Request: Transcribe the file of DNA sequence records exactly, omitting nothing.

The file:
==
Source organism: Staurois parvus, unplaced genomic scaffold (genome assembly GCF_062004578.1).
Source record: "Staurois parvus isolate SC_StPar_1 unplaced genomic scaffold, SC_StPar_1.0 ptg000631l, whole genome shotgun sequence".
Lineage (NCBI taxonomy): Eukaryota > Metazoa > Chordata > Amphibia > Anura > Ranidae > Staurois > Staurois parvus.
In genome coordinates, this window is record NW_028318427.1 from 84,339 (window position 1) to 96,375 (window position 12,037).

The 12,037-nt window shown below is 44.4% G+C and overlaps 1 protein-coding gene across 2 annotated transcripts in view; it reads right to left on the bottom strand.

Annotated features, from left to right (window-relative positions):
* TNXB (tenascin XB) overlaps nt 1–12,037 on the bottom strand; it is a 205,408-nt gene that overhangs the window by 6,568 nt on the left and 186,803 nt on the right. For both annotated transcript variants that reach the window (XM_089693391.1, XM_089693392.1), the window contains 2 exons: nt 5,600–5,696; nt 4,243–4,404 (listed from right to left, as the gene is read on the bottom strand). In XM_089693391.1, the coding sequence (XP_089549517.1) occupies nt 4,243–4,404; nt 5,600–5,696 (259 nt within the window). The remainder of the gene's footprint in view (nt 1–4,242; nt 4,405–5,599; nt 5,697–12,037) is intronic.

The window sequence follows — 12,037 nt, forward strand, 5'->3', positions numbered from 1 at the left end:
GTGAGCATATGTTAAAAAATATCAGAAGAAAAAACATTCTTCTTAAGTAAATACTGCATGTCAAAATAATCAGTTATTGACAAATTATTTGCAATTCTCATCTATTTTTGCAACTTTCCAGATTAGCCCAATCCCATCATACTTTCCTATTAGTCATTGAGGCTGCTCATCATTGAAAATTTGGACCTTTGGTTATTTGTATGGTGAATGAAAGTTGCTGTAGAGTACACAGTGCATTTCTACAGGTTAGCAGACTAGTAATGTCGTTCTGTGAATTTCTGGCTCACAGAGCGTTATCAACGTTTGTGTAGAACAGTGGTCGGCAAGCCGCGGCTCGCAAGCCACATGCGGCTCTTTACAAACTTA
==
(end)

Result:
Source organism: Staurois parvus, unplaced genomic scaffold (genome assembly GCF_062004578.1).
Source record: "Staurois parvus isolate SC_StPar_1 unplaced genomic scaffold, SC_StPar_1.0 ptg000631l, whole genome shotgun sequence".
Lineage (NCBI taxonomy): Eukaryota > Metazoa > Chordata > Amphibia > Anura > Ranidae > Staurois > Staurois parvus.
In genome coordinates, this window is record NW_028318427.1 from 84,339 (window position 1) to 96,375 (window position 12,037).

The 12,037-nt window shown below is 44.4% G+C and overlaps 1 protein-coding gene across 2 annotated transcripts in view; it reads right to left on the bottom strand.

Annotated features, from left to right (window-relative positions):
* TNXB (tenascin XB) overlaps nt 1–12,037 on the bottom strand; it is a 205,408-nt gene that overhangs the window by 6,568 nt on the left and 186,803 nt on the right. For both annotated transcript variants that reach the window (XM_089693391.1, XM_089693392.1), the window contains 2 exons: nt 5,600–5,696; nt 4,243–4,404 (listed from right to left, as the gene is read on the bottom strand). In XM_089693391.1, the coding sequence (XP_089549517.1) occupies nt 4,243–4,404; nt 5,600–5,696 (259 nt within the window). The remainder of the gene's footprint in view (nt 1–4,242; nt 4,405–5,599; nt 5,697–12,037) is intronic.

The window sequence follows — 12,037 nt, forward strand, 5'->3', positions numbered from 1 at the left end:
GTGAGCATATGTTAAAAAATATCAGAAGAAAAAACATTCTTCTTAAGTAAATACTGCATGTCAAAATAATCAGTTATTGACAAATTATTTGCAATTCTCATCTATTTTTGCAACTTTCCAGATTAGCCCAATCCCATCATACTTTCCTATTAGTCATTGAGGCTGCTCATCATTGAAAATTTGGACCTTTGGTTATTTGTATGGTGAATGAAAGTTGCTGTAGAGTACACAGTGCATTTCTACAGGTTAGCAGACTAGTAATGTCGTTCTGTGAATTTCTGGCTCACAGAGCGTTATCAACGTTTGTGTAGAACAGTGGTCGGCAAGCCGCGGCTCGCAAGCCACATGCGGCTCTTTACAAACTTA